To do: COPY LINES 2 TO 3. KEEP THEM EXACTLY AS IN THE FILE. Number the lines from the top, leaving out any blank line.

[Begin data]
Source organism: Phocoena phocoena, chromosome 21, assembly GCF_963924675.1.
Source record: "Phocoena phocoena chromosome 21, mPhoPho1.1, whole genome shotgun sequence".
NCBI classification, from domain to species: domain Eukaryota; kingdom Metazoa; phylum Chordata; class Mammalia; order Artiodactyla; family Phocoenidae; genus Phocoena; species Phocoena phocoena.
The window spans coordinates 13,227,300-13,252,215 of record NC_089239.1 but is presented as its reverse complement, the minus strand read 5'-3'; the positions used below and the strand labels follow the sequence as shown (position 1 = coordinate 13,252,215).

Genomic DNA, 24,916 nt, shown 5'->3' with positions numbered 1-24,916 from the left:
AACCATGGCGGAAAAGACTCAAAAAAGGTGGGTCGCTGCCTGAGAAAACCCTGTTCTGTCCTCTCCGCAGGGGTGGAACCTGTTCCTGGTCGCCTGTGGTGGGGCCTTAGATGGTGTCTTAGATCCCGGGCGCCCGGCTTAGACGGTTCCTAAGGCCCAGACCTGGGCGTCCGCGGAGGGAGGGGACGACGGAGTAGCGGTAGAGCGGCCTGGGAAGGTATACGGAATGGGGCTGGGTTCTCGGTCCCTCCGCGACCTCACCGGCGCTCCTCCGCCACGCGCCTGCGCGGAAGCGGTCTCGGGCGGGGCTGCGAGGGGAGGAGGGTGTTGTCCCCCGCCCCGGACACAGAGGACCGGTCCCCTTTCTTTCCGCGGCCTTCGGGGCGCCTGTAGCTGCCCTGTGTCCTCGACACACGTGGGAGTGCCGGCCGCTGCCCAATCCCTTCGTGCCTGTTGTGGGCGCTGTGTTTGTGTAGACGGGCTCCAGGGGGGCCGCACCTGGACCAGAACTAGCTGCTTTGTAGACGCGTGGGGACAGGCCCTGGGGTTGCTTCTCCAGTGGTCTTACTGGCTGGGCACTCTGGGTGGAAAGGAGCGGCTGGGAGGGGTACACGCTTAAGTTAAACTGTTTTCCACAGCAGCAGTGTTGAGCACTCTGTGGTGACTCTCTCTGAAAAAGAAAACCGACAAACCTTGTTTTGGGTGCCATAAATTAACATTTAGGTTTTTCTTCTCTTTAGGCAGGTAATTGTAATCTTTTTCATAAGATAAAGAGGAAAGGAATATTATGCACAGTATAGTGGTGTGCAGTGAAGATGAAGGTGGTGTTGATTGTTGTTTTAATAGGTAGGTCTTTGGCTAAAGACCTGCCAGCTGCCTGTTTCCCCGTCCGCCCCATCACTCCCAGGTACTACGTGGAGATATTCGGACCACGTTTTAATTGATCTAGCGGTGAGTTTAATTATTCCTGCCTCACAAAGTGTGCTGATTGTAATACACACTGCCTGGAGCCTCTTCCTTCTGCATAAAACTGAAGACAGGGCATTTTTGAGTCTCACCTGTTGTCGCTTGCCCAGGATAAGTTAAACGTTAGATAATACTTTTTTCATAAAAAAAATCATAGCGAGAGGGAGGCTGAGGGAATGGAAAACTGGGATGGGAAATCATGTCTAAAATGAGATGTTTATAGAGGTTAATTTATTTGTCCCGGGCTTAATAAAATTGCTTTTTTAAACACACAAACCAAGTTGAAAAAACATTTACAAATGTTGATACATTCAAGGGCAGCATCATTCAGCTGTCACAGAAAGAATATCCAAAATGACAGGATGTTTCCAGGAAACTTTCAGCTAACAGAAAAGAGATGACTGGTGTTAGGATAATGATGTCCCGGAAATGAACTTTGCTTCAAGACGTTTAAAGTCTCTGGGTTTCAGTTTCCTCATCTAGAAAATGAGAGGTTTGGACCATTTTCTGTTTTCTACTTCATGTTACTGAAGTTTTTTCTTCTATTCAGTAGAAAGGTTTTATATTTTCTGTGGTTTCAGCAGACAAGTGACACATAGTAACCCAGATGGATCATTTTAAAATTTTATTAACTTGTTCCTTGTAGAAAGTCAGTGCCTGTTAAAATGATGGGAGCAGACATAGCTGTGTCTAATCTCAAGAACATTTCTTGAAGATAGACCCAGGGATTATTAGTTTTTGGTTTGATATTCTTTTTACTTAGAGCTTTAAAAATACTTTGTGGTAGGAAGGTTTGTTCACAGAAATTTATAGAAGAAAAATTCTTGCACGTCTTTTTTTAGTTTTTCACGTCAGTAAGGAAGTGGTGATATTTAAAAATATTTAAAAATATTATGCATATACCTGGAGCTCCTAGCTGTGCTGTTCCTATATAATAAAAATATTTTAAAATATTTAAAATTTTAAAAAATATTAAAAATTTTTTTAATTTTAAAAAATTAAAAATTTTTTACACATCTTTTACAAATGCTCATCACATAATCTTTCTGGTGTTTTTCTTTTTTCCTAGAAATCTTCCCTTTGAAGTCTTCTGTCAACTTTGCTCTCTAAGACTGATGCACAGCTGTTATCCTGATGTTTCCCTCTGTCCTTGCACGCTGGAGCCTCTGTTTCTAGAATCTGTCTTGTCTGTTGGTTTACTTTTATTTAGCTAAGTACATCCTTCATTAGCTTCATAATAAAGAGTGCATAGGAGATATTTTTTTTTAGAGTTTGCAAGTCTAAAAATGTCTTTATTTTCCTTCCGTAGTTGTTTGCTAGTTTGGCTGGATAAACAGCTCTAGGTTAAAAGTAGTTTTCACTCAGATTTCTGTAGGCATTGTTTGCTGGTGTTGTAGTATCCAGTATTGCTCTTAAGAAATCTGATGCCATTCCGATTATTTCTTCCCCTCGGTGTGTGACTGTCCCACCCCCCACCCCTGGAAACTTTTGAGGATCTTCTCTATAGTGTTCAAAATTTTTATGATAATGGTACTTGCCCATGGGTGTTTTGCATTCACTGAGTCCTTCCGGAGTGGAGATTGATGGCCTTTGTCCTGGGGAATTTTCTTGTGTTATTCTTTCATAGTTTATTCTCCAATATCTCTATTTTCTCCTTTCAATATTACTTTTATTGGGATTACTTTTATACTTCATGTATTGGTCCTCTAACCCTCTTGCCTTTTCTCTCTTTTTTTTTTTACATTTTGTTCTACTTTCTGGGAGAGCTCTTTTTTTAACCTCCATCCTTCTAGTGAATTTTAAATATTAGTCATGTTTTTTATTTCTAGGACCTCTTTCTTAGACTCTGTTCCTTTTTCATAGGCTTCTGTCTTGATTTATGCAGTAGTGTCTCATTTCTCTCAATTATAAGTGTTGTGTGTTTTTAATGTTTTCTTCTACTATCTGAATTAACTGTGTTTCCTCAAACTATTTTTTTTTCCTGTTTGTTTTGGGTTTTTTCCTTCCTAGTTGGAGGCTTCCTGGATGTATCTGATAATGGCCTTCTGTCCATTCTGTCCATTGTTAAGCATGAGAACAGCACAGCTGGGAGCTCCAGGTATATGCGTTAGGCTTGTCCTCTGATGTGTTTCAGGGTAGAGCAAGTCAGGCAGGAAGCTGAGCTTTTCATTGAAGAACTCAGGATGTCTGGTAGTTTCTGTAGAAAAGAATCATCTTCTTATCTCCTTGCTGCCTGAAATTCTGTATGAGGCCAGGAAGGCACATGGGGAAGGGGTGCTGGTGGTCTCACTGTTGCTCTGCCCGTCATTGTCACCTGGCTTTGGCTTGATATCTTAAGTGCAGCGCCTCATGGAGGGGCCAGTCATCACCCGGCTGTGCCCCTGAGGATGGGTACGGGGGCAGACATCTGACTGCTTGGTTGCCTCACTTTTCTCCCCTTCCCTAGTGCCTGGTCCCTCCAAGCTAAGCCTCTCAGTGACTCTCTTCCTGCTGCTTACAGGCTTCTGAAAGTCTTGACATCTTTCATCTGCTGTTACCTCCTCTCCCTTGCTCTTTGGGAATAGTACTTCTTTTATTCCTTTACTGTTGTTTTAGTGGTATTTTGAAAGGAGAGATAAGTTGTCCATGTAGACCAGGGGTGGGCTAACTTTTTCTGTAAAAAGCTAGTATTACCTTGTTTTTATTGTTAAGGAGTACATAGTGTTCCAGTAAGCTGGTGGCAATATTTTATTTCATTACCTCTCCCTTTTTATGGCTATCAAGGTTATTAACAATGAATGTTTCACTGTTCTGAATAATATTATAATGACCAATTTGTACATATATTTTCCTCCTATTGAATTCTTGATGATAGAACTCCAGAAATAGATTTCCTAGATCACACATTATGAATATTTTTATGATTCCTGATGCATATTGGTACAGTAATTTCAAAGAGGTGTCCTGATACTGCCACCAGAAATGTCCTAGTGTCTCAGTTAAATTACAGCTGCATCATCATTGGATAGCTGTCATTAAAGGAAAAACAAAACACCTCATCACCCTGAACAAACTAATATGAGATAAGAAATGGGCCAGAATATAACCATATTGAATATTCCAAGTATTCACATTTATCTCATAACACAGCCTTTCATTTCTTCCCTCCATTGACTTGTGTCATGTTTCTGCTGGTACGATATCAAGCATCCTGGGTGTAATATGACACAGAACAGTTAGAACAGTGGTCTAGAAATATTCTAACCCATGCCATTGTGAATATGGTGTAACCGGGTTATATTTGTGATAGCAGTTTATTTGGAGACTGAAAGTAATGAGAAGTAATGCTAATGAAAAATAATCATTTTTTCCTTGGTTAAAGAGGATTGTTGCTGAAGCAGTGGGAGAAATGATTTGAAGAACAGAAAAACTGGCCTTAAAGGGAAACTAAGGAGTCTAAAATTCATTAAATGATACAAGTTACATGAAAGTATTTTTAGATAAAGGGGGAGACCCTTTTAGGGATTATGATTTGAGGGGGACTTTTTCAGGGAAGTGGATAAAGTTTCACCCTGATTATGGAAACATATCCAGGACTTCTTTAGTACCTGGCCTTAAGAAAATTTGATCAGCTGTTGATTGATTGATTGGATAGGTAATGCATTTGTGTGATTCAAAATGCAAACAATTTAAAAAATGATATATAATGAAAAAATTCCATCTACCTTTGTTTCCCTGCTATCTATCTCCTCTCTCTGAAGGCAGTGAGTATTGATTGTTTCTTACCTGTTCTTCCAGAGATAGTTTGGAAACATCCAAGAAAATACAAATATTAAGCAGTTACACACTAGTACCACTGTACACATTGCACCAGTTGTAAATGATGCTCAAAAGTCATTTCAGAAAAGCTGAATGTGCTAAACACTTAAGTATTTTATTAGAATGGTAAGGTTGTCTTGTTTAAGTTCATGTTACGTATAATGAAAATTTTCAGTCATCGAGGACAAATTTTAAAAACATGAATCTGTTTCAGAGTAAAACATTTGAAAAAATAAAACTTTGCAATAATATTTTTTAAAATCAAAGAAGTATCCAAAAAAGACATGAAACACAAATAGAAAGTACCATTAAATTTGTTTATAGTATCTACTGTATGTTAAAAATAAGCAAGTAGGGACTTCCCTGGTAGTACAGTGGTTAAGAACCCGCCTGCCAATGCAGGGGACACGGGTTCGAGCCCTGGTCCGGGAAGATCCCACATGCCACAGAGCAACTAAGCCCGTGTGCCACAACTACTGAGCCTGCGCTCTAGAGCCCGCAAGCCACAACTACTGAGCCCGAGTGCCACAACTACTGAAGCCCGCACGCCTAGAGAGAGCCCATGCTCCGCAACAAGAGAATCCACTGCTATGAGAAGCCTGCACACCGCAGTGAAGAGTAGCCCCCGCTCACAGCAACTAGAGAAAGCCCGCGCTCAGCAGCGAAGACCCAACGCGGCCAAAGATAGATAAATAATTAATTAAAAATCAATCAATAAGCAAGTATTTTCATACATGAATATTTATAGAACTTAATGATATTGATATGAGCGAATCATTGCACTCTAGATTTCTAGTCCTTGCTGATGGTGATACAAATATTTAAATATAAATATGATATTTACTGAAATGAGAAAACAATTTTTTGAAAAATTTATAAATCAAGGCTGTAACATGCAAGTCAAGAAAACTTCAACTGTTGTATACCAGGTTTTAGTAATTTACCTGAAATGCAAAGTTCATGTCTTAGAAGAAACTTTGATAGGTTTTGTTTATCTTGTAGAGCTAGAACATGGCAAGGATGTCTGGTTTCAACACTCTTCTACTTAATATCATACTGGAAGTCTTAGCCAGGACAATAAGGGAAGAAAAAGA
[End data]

Source record: "Phocoena phocoena chromosome 21, mPhoPho1.1, whole genome shotgun sequence".
NCBI classification, from domain to species: domain Eukaryota; kingdom Metazoa; phylum Chordata; class Mammalia; order Artiodactyla; family Phocoenidae; genus Phocoena; species Phocoena phocoena.